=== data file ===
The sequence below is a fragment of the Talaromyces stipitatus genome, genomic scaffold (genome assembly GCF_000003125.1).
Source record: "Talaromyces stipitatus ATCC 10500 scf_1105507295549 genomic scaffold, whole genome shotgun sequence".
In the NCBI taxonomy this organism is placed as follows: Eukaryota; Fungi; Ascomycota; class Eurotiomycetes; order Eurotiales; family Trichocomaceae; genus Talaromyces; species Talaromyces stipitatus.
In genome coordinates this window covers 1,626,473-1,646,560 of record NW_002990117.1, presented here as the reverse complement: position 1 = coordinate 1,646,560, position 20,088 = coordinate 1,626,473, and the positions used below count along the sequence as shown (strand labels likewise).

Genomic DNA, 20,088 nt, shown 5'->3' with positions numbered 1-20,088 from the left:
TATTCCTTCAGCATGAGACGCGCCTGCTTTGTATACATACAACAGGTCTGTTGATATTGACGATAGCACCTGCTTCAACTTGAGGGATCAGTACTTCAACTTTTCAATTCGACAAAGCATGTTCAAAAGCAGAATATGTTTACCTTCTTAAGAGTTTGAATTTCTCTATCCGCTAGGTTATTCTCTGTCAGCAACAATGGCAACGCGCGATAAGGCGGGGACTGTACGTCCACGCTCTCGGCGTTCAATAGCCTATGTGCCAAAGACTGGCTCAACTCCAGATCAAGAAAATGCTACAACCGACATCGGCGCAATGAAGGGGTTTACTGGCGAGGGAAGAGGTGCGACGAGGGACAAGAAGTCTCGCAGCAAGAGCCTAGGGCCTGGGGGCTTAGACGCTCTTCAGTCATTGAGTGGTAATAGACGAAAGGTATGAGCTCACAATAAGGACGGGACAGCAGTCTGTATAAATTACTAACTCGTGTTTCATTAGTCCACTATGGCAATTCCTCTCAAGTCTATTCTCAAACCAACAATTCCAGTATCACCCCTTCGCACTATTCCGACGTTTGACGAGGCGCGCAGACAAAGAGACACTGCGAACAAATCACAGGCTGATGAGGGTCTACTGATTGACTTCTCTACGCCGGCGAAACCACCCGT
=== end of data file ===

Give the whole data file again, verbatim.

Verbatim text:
The sequence below is a fragment of the Talaromyces stipitatus genome, genomic scaffold (genome assembly GCF_000003125.1).
Source record: "Talaromyces stipitatus ATCC 10500 scf_1105507295549 genomic scaffold, whole genome shotgun sequence".
In the NCBI taxonomy this organism is placed as follows: Eukaryota; Fungi; Ascomycota; class Eurotiomycetes; order Eurotiales; family Trichocomaceae; genus Talaromyces; species Talaromyces stipitatus.
In genome coordinates this window covers 1,626,473-1,646,560 of record NW_002990117.1, presented here as the reverse complement: position 1 = coordinate 1,646,560, position 20,088 = coordinate 1,626,473, and the positions used below count along the sequence as shown (strand labels likewise).

Genomic DNA, 20,088 nt, shown 5'->3' with positions numbered 1-20,088 from the left:
TATTCCTTCAGCATGAGACGCGCCTGCTTTGTATACATACAACAGGTCTGTTGATATTGACGATAGCACCTGCTTCAACTTGAGGGATCAGTACTTCAACTTTTCAATTCGACAAAGCATGTTCAAAAGCAGAATATGTTTACCTTCTTAAGAGTTTGAATTTCTCTATCCGCTAGGTTATTCTCTGTCAGCAACAATGGCAACGCGCGATAAGGCGGGGACTGTACGTCCACGCTCTCGGCGTTCAATAGCCTATGTGCCAAAGACTGGCTCAACTCCAGATCAAGAAAATGCTACAACCGACATCGGCGCAATGAAGGGGTTTACTGGCGAGGGAAGAGGTGCGACGAGGGACAAGAAGTCTCGCAGCAAGAGCCTAGGGCCTGGGGGCTTAGACGCTCTTCAGTCATTGAGTGGTAATAGACGAAAGGTATGAGCTCACAATAAGGACGGGACAGCAGTCTGTATAAATTACTAACTCGTGTTTCATTAGTCCACTATGGCAATTCCTCTCAAGTCTATTCTCAAACCAACAATTCCAGTATCACCCCTTCGCACTATTCCGACGTTTGACGAGGCGCGCAGACAAAGAGACACTGCGAACAAATCACAGGCTGATGAGGGTCTACTGATTGACTTCTCTACGCCGGCGAAACCACCCGT